Interview with Partha Chatterjee

Partha Chatterjee

“The non-scholarly and unstoppably influential book of all time for me is The Communist Manifesto. Even today, reading it gives me a thrill.”—Partha Chatterjee

We have been fortunate enough to publish in the United States books from the great Indian publisher Permanent Black , which is known for its titles in South Asian history, politics, and culture.

Recently we published Lineages of Political Society: Studies in Postcolonial Democracy, by noted political scientist and theorist, and Subaltern Studies member Partha Chatterjee. On the occasion of its Indian publication, Permanent Black interviewed Chatterjee.

In the interview, Chatterjee discusses democracy in the non-Western, Indian context, how Lineages of Political Society relates to his other work, and contemporary Indian politics. The interview is also notable for Chatterjee’s more personal reflections. Here he is on the impact of his upbringing in Kolkata (Calcutta):

I am sure the experience [of growing up in Kolkata] has been central to my intellectual formation. The Kolkata I grew up in the 1950s and 1960s was often described as the most horrifying example of urban degradation anywhere in the world. I vividly remember as a college student waiting at bus stops besieged by begging mothers with infants in their arms; vast swathes of the city’s pavements were inhabited by homeless people from the countryside…. I also think the relative isolation of Kolkata in the academic life of India and its lack of well-endowed universities and institutes actually helped me to stay out of the obligations and temptations to which those located in Delhi, for instance, are subject. I had the chance to improvise, innovate, and think outside the prevailing orthodoxies.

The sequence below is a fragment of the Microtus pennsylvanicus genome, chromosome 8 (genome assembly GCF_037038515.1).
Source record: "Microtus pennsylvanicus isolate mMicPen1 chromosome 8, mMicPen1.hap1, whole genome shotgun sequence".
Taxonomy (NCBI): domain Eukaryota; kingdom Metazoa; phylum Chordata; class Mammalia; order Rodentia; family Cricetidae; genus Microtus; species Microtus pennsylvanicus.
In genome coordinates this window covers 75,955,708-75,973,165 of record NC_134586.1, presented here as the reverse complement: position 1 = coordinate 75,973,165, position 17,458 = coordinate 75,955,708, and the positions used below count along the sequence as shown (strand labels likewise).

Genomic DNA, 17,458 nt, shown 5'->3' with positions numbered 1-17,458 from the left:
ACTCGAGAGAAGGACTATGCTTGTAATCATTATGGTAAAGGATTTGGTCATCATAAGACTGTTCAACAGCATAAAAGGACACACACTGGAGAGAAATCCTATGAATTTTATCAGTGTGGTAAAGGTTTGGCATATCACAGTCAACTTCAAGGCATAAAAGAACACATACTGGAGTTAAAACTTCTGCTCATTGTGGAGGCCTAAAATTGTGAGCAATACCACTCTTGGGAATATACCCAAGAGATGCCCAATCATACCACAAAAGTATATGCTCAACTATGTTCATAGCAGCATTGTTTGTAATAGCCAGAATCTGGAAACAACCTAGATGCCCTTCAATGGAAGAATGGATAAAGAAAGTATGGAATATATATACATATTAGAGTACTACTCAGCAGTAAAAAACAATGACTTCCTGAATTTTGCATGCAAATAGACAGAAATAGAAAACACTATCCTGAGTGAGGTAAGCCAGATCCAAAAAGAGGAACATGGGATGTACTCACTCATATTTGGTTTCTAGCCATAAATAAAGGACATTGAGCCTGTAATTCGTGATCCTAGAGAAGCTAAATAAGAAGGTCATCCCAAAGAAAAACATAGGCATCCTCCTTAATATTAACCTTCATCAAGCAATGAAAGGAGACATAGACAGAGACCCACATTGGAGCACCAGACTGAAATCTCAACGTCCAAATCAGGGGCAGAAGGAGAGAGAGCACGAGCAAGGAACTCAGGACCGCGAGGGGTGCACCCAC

In another illuminating exchange, Chatterjee answers a question about what non-scholarly books have affected him:

This is a difficult question to answer. I can think of Amitav Ghosh’s In an Antique Land that set me thinking about using the historical archives to construct a fictional account of a long lost world and comparing that account with current ethnography. I suspect my reading of Amitav’s book had something to do with the birth of Princely Impostor. I can also think of Orhan Pamuk’s Istanbul which absolutely captivated me. It would be far-fetched to claim that it has any resemblance to my soon-to-be-published The Black Hole of Empire but somewhere, I suspect, there is a trace. As for other books, I once used to read books about science, and two of them are my all time favourites – Brighter Than a Thousand Suns by Robert Junck, and One, Two, Three … Infinity by George Gamow. Another bestseller I still find thoroughly intriguing is Gödel, Escher, Bach by Douglas Hofstadter. A book by a philosopher that I think is exemplary for its innovativeness and lucidity is Ian Hacking’s The Taming of Chance, but I don’t know if you’ll think of it as entirely non-scholarly. Finally, the non-scholarly and unstoppably influential book of all time for me is The Communist Manifesto. Even today, reading it gives me a thrill.

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